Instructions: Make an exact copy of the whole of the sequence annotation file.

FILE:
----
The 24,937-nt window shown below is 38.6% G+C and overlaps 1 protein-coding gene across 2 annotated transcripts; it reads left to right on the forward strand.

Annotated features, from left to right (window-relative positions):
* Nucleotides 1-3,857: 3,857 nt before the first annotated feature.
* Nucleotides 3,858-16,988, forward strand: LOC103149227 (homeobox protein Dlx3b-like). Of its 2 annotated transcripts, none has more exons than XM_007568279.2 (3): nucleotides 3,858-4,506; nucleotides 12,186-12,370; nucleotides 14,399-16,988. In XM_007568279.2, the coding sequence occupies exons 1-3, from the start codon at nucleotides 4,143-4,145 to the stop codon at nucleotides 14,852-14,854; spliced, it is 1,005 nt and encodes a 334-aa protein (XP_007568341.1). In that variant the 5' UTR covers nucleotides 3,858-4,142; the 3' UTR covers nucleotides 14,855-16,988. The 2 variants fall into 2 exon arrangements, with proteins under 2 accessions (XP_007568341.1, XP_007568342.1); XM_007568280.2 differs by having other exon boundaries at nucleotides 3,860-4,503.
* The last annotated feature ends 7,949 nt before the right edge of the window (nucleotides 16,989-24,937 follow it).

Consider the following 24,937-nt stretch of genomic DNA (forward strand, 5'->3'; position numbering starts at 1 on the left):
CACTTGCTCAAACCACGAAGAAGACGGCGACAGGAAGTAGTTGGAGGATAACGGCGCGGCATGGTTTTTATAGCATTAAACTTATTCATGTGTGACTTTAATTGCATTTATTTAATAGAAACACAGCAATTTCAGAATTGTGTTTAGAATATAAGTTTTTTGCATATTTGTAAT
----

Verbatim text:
The 24,937-nt window shown below is 38.6% G+C and overlaps 1 protein-coding gene across 2 annotated transcripts; it reads left to right on the forward strand.

Annotated features, from left to right (window-relative positions):
* Nucleotides 1-3,857: 3,857 nt before the first annotated feature.
* Nucleotides 3,858-16,988, forward strand: LOC103149227 (homeobox protein Dlx3b-like). Of its 2 annotated transcripts, none has more exons than XM_007568279.2 (3): nucleotides 3,858-4,506; nucleotides 12,186-12,370; nucleotides 14,399-16,988. In XM_007568279.2, the coding sequence occupies exons 1-3, from the start codon at nucleotides 4,143-4,145 to the stop codon at nucleotides 14,852-14,854; spliced, it is 1,005 nt and encodes a 334-aa protein (XP_007568341.1). In that variant the 5' UTR covers nucleotides 3,858-4,142; the 3' UTR covers nucleotides 14,855-16,988. The 2 variants fall into 2 exon arrangements, with proteins under 2 accessions (XP_007568341.1, XP_007568342.1); XM_007568280.2 differs by having other exon boundaries at nucleotides 3,860-4,503.
* The last annotated feature ends 7,949 nt before the right edge of the window (nucleotides 16,989-24,937 follow it).

Consider the following 24,937-nt stretch of genomic DNA (forward strand, 5'->3'; position numbering starts at 1 on the left):
CACTTGCTCAAACCACGAAGAAGACGGCGACAGGAAGTAGTTGGAGGATAACGGCGCGGCATGGTTTTTATAGCATTAAACTTATTCATGTGTGACTTTAATTGCATTTATTTAATAGAAACACAGCAATTTCAGAATTGTGTTTAGAATATAAGTTTTTTGCATATTTGTAAT